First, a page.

tions would help tie the two institu-
tions together," Ditmire said.
About 15 students are enrolled in
the graduate-level class at each
campus and some work at the
FOCUS center.
"One of the important things is
educational outreach. One of the
major things we do is research with
graduate students and one of the
vital steps in training them is doing
cutting edge research," Ditmire
In addition to its three specific
research frontiers, the center runs
an annual seed funding competition
to provide funding for new kinds of
advanced projects.
"That's something that research
centers don't normally do," said

General Lan Systems mechanic Mike Scott walks the picket line outside the
company's complex in Sterling Heights yesterday.

workers were "something that UAW
workers had and gave up during con-
cessions, but now General Dynamics
Land Systems is again profitable and
has money to spend on expensive
The company will continue pro-
duction with nonunion employees,
Keating said. He would not discuss
key contract issues.
On the picket line outside the Ster-
ling Heights plant, clutches of a half-
dozen striking workers gathered
quietly at each entrance holding
picket signs that said simply "UAW

on strike."
Mindful that they are striking.
the United States is engaged in
several workers said they regret
action, but felt it was appropriate
"They should have thought
that when they gave our be
away," said Al Logic, a mecha
the Sterling Heights plant. "It
timing, but what are you go
Logic said there was only on
against strike at UAW Local 12
"The contract ran out, we-
go," Matthews said.

Anthrax vaccine manufacturer

I .- ----- l 11




seeks to gain
LANSING (AP)-- Amid reports of pages of
new anthrax exposures at the U.S. FDA onI
Capital yesterday, the nation's only ments prc
maker of an anthrax vaccine filed ed batche
paperwork asking federal officials for safe, cont
approval to ship the vaccine. "We fee
Lansing-based BioPort Corp. has obligation
continued to manufacture the vaccine "Very clea
since buying a state-owned laboratory in doing ther
1998. But it has been unable to ship any An FD
because it has failed to meet U.S. Food yesterday1
and Drug Administration standards after documen
renovating the plant two years, ago. long it wi
The vaccine has gained attention in its review
recent days as 12 people around the months to
country have either tested positive for BioPort
anthrax or have been exposed to the of it fede
bacteria. A piece of mail sent to U.S. upgradet
Senate Majority Leader Tom Daschle's week that
office in Washington, D.C., tested pos- of a reno
itive for anthrax yesterday. two to thre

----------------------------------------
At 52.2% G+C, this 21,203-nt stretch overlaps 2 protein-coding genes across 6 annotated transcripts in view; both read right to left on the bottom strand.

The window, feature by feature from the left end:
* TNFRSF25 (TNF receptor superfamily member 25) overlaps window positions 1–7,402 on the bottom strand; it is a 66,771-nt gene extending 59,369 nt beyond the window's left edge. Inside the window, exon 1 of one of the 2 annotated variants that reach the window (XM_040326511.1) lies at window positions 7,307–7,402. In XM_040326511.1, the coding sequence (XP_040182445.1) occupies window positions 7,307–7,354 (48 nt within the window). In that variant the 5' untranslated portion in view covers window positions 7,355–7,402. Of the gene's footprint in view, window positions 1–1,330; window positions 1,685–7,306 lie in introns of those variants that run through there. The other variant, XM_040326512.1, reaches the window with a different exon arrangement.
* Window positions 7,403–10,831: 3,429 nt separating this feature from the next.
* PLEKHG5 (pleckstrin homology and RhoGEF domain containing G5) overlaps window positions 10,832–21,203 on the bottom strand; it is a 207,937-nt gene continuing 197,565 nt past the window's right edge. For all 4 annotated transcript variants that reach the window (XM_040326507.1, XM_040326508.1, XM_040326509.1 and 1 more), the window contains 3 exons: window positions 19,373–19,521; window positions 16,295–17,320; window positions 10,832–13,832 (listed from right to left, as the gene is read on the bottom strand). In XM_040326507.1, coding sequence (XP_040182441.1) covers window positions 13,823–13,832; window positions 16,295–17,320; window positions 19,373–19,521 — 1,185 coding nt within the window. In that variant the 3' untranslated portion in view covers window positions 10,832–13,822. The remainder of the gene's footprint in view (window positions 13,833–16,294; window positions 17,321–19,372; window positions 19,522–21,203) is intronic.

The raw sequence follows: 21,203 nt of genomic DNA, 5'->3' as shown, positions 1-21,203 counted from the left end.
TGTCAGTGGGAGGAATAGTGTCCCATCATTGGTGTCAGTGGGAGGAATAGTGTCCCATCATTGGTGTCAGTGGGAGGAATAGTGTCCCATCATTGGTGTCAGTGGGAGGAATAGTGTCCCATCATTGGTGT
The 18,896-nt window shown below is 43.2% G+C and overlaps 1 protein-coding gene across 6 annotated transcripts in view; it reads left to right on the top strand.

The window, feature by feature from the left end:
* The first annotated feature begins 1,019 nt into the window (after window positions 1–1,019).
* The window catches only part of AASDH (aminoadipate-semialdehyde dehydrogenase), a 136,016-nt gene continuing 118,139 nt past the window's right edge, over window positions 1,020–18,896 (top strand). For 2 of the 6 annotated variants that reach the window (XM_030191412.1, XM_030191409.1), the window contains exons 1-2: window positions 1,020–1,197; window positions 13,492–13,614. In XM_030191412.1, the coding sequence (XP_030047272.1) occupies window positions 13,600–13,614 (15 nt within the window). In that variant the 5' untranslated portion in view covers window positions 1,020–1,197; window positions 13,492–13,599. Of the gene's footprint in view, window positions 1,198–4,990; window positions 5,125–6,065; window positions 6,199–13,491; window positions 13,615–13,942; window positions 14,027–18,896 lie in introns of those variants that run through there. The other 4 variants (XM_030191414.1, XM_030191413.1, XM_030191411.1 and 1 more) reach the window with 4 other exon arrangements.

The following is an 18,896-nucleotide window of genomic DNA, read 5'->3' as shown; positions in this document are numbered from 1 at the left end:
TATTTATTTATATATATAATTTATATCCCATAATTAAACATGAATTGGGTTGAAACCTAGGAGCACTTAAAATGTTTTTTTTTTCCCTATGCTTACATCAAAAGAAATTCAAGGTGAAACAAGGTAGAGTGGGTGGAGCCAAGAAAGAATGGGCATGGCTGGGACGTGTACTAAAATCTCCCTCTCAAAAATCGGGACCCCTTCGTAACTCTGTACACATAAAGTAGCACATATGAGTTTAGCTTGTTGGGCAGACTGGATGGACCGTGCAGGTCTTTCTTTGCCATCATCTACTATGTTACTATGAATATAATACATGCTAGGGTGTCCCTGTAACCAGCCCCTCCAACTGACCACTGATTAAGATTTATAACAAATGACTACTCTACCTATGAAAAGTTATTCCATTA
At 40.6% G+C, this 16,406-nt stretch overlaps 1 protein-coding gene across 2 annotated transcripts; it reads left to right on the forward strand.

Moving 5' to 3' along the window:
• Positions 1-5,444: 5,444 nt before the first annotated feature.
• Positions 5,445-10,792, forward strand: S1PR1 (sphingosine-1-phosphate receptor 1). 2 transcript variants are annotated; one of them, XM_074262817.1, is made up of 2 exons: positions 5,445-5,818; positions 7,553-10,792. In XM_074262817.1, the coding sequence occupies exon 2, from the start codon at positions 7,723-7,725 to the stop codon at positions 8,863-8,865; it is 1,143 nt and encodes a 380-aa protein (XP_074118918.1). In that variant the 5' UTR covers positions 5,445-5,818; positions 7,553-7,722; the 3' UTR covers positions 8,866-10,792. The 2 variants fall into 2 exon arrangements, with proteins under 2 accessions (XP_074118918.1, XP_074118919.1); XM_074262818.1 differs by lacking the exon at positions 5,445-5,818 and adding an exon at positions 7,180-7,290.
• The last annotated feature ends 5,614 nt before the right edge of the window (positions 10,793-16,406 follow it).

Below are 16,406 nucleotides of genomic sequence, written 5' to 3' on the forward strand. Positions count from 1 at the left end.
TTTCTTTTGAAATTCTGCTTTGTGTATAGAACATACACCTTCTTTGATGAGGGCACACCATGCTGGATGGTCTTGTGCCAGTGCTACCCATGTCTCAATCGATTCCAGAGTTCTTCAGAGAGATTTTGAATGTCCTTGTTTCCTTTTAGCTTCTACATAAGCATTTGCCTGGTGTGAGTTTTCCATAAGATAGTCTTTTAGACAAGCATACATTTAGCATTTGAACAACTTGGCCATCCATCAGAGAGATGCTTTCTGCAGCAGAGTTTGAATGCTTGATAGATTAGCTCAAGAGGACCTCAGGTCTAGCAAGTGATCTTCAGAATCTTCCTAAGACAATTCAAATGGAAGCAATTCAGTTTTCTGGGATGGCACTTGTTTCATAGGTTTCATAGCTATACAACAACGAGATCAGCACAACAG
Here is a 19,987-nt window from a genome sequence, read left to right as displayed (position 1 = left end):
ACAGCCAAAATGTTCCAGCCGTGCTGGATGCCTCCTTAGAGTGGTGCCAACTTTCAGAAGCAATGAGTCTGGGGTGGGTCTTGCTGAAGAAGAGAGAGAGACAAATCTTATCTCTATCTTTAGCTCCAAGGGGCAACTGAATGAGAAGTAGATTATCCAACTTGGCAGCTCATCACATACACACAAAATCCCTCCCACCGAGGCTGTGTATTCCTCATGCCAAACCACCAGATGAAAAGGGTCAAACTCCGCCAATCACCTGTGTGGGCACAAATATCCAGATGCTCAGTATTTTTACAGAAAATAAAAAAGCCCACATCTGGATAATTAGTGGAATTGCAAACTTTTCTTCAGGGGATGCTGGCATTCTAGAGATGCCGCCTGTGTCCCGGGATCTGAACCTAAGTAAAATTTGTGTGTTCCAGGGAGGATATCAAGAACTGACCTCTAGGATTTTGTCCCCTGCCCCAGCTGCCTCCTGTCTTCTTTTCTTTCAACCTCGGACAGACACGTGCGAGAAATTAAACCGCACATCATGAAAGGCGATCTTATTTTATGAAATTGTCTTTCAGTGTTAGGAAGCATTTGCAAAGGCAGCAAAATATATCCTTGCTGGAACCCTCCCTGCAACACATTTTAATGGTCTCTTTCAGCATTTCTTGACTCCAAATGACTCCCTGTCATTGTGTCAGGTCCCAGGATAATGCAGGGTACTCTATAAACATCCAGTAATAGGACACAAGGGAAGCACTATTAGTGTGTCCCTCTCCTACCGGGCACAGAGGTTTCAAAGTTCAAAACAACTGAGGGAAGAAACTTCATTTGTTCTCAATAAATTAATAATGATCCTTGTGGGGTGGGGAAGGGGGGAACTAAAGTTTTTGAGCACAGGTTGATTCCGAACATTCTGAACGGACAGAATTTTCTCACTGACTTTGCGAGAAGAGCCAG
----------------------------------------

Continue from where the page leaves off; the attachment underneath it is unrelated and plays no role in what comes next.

BioPort spokeswoman Kim Brennen DuringI
Root said yesterday that the company has found
finished submitting several hundred The comp

approval of FDA

studies and reports to the
Friday. She said the docu,
ove BioPort can make repeat-
s of the anthrax vaccine in a
rolled environment.
el that we have fully met our
ins to the agency," she said.
arly, we have the right people
right jobs in a timely manner."
A spokeswoman confirmed
that the agency received the
nts. She wouldn't say how
ill take the FDA to complete
N. The FDA has four to six
review the information.
t spent $16.8 million - most
ral dollars - to expand and
the facility. Root said last
it's not unusual for approval
vated vaccine plant to take
ee years.
that time, however, the FDA
repeated problems at the lab.
pany failed FDA inspections

in 1999 and 2000. An FDA report
issued in October 2000 said BioPort
failed to ensure that its facilities were
sterile and well-ventilated.
The FDA also said BioPort did not
submit complete annual reports in
1998 and 1999 and was failing to keep
proper records on people who suffered
adverse effects to the anthrax vaccine.
Root said the company is confident it
could begin shipping the vaccine early
next year if it wins FDA approval. She
wouldn't say what the company will do
if the FDA refuses to license BioPort.
"Failure is not an option for this
company," she said.
BioPort is the Pentagon's sole source
of the anthrax vaccine. About 500,000
of the 2.4 million troops and reservists
the military wanted to vaccinate have
received the vaccine, but the program
has basically been put on hold as sup-
plies to vaccinate additional troops have
run low.

817 , ' 1

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School of Education Building
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students and faculty